Opal does not aim to be 100% comaptible with other ruby implementations, but does so where the generated code can be efficient on all modern web browsers - including older versions of IE and mobile devices.
Install the gem:
$ gem install opal
opal command should then be available. To run the simple repl use:
The quickest way to get opal running is to use the project generator. Simply run the command:
opal init my_project
replacing "my_project" with any name. This will make a "my_project" directory with a Rakefile, html document and libs needed for running opal in the browser.
Using opal in the browser
Opal runs directly in the browser, and is distributed as two files,
opal-parser.js. To just run precompiled code, just the
opal.js runtime is required which includes the runtime and opals
implementation of the ruby core library (pre compiled).
To evaluate ruby code directly in the browser,
opal-parser.js is also
required which will also load any ruby code found in script tags.
The Rakefile has a task to build your ruby project, so just run:
index.html in a browser, and now it should run. Edit, build and
run to suit.
This repo contains the code for the opal gem as well as the opal core
library and runtime. Files inside
lib/ are the files that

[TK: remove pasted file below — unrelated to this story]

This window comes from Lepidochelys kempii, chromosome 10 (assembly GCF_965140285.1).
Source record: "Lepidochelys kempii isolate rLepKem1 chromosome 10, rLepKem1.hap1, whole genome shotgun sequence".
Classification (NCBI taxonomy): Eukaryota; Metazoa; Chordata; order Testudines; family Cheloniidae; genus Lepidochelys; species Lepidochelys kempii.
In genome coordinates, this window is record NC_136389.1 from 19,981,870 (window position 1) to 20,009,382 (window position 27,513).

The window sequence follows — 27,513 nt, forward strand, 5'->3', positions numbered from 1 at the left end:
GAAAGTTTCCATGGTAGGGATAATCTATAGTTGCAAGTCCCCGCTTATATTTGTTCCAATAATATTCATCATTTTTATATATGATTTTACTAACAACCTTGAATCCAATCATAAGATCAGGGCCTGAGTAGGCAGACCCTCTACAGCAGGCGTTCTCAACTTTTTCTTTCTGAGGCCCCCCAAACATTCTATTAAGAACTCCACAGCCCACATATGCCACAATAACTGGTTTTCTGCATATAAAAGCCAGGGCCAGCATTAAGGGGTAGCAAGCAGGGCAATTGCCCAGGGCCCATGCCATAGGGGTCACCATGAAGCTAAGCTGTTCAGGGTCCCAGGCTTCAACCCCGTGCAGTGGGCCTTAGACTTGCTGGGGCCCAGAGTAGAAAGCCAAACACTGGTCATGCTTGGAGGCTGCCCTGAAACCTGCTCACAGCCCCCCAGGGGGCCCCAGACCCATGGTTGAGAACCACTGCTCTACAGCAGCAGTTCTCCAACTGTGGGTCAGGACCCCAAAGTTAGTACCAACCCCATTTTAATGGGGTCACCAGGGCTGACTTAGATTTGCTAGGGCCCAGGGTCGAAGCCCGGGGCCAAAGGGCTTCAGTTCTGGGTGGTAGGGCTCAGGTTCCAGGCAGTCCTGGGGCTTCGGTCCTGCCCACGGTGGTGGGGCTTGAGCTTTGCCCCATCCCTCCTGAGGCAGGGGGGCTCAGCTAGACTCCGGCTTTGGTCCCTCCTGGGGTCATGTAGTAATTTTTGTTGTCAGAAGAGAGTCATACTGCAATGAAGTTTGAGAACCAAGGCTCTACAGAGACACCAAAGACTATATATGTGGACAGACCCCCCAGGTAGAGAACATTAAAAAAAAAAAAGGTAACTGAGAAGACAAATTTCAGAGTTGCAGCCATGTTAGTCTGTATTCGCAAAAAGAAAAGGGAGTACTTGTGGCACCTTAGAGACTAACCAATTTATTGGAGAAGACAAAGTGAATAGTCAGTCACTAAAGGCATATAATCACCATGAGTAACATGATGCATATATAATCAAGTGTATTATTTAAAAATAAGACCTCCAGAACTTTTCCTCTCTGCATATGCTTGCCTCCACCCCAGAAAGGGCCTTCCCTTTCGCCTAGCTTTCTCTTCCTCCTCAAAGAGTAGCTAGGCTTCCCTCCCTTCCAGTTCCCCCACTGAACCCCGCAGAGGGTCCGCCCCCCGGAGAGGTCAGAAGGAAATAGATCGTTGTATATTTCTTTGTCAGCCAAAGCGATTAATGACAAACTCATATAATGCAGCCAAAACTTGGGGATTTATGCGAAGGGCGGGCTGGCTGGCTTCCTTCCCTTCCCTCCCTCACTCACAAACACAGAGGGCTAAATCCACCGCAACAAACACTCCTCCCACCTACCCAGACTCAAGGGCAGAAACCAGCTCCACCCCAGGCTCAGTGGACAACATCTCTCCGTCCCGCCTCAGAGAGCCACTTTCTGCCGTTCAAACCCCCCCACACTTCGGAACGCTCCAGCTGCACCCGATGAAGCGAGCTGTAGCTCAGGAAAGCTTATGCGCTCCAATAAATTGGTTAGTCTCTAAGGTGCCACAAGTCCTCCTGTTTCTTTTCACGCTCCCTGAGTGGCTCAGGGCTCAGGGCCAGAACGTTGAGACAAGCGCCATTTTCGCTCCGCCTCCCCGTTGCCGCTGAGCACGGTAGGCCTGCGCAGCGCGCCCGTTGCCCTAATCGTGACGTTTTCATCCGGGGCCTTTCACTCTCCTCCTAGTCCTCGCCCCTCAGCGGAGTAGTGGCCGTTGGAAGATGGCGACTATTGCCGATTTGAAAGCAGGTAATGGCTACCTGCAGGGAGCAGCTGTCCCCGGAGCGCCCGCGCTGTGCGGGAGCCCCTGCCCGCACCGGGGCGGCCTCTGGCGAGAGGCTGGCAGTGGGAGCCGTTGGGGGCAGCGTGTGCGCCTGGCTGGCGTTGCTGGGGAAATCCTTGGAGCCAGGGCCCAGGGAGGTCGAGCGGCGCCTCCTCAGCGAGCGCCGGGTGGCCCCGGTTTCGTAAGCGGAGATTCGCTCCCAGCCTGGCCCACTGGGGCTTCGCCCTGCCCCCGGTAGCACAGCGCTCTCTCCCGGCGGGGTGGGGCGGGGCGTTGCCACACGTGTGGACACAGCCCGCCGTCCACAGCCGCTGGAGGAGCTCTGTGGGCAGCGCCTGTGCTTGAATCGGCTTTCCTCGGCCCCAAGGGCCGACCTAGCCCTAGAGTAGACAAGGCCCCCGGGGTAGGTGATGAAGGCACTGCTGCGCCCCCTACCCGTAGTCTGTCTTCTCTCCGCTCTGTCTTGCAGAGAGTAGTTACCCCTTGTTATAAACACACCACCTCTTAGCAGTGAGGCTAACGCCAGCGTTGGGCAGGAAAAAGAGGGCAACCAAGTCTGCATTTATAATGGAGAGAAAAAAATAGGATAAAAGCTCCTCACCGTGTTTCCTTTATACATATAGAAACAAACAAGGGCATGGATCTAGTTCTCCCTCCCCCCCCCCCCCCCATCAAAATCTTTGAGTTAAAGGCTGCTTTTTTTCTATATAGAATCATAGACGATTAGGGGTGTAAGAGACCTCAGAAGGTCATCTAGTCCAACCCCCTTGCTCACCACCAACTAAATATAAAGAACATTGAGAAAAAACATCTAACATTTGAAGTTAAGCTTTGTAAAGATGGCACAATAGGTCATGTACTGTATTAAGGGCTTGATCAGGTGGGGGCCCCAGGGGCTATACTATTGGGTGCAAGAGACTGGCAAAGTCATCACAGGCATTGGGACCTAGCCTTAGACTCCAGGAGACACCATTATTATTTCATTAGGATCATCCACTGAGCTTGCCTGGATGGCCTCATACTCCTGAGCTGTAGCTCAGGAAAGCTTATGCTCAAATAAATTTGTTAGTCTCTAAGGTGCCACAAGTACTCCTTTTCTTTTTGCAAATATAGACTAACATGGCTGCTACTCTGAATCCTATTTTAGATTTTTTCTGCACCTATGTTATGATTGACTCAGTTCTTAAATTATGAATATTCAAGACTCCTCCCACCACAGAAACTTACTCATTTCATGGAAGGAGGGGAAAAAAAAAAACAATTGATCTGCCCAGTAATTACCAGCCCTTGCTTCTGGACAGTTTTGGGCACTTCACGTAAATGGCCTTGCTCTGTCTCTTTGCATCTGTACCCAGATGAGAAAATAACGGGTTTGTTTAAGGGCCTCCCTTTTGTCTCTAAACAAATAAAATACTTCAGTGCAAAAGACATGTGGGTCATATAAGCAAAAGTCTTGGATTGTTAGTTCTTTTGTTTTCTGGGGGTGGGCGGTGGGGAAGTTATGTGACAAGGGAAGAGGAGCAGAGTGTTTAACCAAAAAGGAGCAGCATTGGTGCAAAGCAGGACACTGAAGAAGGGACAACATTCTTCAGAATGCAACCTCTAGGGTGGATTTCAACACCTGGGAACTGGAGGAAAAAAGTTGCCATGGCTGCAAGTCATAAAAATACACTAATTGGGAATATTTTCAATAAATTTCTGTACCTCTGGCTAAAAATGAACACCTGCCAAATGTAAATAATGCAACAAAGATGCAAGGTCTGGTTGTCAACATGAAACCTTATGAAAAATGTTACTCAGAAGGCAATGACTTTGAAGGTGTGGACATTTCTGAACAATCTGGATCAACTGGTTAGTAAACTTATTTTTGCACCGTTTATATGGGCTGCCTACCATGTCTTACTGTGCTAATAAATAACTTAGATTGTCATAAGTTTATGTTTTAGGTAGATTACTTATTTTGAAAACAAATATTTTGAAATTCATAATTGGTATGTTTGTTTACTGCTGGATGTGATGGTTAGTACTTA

are used as part of the gem and run directly on your ruby environment.
corelib/ contains opal's core library implementation and is not used
directly by the gem. These files are precompiled during development
ready to be used in the gem or in a browser.
directly by the gem, but is built ready to use in the js contexts that
stdlib/ contains the stdlib files that opal comes packaged with. The
gem does use these, but only as required. Opal does not include the full
optimal performance. These can be
require() at runtime.
opal-parser.js are included in the gem, but not the
source repo. They are the latest built versions of opal and its parser
which are built before the gem is published.
Differences from ruby
To optimize method dispatch,
method_missing is, by default, turned off
in opal. It can easily be enabled by passing
:method_missing => true
in the parser options.
Immutable strings and removed symbols
All strings in opal are immutable to make them easier to map onto
string without a wrapper so that they can be passed back between code
bases easily. Also, symbol syntax is maintained, but all symbols just
Symbol class is also therefore
Unified Numeric class
All numbers in opal are members of the
Numeric class. The
Float classes are removed.
Unified Boolean class
counterparts which means that they both become instances of the
Boolean class and opal removes the